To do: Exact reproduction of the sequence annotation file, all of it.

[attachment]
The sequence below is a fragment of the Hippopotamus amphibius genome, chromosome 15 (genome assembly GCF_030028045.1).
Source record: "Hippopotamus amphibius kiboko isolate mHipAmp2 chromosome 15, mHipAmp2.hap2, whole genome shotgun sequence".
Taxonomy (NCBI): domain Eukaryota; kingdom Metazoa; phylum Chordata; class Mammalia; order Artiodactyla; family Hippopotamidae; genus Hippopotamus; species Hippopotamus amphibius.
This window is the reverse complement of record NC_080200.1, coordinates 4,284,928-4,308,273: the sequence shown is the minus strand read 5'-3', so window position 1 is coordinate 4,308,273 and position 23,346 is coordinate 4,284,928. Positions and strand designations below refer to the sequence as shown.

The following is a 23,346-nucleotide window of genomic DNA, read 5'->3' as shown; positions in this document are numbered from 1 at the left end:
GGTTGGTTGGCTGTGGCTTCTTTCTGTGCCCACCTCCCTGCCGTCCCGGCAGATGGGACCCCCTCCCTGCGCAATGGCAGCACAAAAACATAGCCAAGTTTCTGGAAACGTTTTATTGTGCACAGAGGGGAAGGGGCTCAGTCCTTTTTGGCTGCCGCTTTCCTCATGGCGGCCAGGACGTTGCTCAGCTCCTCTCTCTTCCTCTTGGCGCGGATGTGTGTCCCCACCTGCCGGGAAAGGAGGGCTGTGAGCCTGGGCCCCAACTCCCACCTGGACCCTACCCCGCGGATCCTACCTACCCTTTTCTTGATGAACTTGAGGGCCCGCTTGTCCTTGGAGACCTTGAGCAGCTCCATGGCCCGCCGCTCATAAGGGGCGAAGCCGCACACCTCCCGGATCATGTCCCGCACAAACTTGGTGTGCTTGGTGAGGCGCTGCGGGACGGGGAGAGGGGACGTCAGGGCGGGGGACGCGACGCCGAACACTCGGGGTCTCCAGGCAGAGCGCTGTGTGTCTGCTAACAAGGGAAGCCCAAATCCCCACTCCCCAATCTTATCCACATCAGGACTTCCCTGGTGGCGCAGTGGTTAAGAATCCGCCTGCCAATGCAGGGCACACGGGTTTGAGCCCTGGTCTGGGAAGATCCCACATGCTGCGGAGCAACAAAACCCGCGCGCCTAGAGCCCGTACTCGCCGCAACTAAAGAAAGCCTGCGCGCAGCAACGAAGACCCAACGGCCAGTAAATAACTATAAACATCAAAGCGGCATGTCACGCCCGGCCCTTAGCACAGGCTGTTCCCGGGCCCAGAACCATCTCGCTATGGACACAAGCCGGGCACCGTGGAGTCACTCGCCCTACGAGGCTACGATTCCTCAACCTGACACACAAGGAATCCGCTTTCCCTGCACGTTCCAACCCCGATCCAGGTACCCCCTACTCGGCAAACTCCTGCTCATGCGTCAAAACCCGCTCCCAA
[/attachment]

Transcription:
The sequence below is a fragment of the Hippopotamus amphibius genome, chromosome 15 (genome assembly GCF_030028045.1).
Source record: "Hippopotamus amphibius kiboko isolate mHipAmp2 chromosome 15, mHipAmp2.hap2, whole genome shotgun sequence".
Taxonomy (NCBI): domain Eukaryota; kingdom Metazoa; phylum Chordata; class Mammalia; order Artiodactyla; family Hippopotamidae; genus Hippopotamus; species Hippopotamus amphibius.
This window is the reverse complement of record NC_080200.1, coordinates 4,284,928-4,308,273: the sequence shown is the minus strand read 5'-3', so window position 1 is coordinate 4,308,273 and position 23,346 is coordinate 4,284,928. Positions and strand designations below refer to the sequence as shown.

The following is a 23,346-nucleotide window of genomic DNA, read 5'->3' as shown; positions in this document are numbered from 1 at the left end:
GGTTGGTTGGCTGTGGCTTCTTTCTGTGCCCACCTCCCTGCCGTCCCGGCAGATGGGACCCCCTCCCTGCGCAATGGCAGCACAAAAACATAGCCAAGTTTCTGGAAACGTTTTATTGTGCACAGAGGGGAAGGGGCTCAGTCCTTTTTGGCTGCCGCTTTCCTCATGGCGGCCAGGACGTTGCTCAGCTCCTCTCTCTTCCTCTTGGCGCGGATGTGTGTCCCCACCTGCCGGGAAAGGAGGGCTGTGAGCCTGGGCCCCAACTCCCACCTGGACCCTACCCCGCGGATCCTACCTACCCTTTTCTTGATGAACTTGAGGGCCCGCTTGTCCTTGGAGACCTTGAGCAGCTCCATGGCCCGCCGCTCATAAGGGGCGAAGCCGCACACCTCCCGGATCATGTCCCGCACAAACTTGGTGTGCTTGGTGAGGCGCTGCGGGACGGGGAGAGGGGACGTCAGGGCGGGGGACGCGACGCCGAACACTCGGGGTCTCCAGGCAGAGCGCTGTGTGTCTGCTAACAAGGGAAGCCCAAATCCCCACTCCCCAATCTTATCCACATCAGGACTTCCCTGGTGGCGCAGTGGTTAAGAATCCGCCTGCCAATGCAGGGCACACGGGTTTGAGCCCTGGTCTGGGAAGATCCCACATGCTGCGGAGCAACAAAACCCGCGCGCCTAGAGCCCGTACTCGCCGCAACTAAAGAAAGCCTGCGCGCAGCAACGAAGACCCAACGGCCAGTAAATAACTATAAACATCAAAGCGGCATGTCACGCCCGGCCCTTAGCACAGGCTGTTCCCGGGCCCAGAACCATCTCGCTATGGACACAAGCCGGGCACCGTGGAGTCACTCGCCCTACGAGGCTACGATTCCTCAACCTGACACACAAGGAATCCGCTTTCCCTGCACGTTCCAACCCCGATCCAGGTACCCCCTACTCGGCAAACTCCTGCTCATGCGTCAAAACCCGCTCCCAA